- Workplace wellness programs provide few benefits, researchers concluded from a recent 18-month study of BJ's Wholesale Club's workplace wellness program. Workplaces where the program was offered reported better health behaviors, such as regular exercise and active weight management, but no movement in clinical measures of health, healthcare spending, healthcare utilization or absenteeism.
- The results could be interpreted in more than one way, the researchers said: "Given that workplace wellness programs focus on changing behavior and that behavior change may precede improvements in other outcomes, these findings could be consistent with future improvements in health or reductions in spending. On the other hand, behavior change is likely easier to achieve than improvements in clinical or employment outcomes. Thus, there may remain no detectable effects on those outcomes, which would have implications for the return on investment in wellness programs."
- The findings align with the results of a one-year examination of a wellness program offered by the University of Illinois, the BJ's Wholesale Club researchers said.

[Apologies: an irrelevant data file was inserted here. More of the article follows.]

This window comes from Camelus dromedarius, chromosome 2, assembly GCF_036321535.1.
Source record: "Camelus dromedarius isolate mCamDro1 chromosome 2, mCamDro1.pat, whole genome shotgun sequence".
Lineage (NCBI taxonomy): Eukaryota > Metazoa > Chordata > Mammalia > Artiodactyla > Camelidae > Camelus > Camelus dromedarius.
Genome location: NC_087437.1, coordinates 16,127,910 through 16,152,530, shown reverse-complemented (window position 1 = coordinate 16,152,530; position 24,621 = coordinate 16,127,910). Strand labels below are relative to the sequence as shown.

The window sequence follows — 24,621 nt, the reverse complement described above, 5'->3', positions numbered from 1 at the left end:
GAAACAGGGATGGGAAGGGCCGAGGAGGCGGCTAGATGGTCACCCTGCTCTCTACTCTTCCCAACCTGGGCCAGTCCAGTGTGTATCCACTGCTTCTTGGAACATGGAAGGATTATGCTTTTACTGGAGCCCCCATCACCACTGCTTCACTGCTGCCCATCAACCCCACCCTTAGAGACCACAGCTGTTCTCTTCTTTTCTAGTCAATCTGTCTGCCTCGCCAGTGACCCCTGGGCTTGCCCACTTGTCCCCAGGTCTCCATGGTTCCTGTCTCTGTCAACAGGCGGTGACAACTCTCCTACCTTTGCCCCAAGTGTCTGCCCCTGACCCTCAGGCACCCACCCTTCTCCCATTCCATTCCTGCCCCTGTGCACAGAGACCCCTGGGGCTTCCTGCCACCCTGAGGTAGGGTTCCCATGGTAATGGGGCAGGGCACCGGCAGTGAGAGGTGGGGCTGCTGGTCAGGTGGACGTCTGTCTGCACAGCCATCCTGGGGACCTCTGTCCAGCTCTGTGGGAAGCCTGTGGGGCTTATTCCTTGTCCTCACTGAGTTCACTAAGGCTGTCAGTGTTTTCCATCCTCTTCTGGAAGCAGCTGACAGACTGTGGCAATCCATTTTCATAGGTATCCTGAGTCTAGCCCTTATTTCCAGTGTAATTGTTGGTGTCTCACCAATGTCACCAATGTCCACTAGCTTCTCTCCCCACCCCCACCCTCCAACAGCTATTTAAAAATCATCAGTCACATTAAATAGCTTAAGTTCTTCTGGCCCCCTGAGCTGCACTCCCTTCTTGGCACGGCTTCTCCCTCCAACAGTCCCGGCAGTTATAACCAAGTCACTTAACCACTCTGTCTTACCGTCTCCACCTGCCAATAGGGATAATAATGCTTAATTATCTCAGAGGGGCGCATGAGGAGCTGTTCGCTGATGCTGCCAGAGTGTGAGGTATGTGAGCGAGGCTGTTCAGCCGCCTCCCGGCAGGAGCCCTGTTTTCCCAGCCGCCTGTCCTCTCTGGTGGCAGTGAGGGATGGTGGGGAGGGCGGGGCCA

The BJ's Wholesale Club study researchers also noted that their findings differed from some others that have concluded workplace wellness programs have "positive and often large returns on investment, through, for example, reductions in absenteeism and health care spending."
But as experts work to uncover true wellness program ROI, more employers — both large and small — are jumping on the bandwagon, hoping such plans will cut costs and boost productivity. About four of five large U.S. employers offer a wellness program as part of their employees' health benefits, according to the BJ's Wholesale Club study.
But even if such programs have little or no direct ROI, some say the boost they can provide to recruiting and retention efforts is worth the cost. The majority of employees (70%) in a 2019 Alight study said wellness benefits were the reason they stayed at the job and younger workers especially reported that they value the programs across health categories. In a market where the balance of power favors employees, it makes sense that employers say that they're feeling pressure to increase benefits, including those focused on wellness.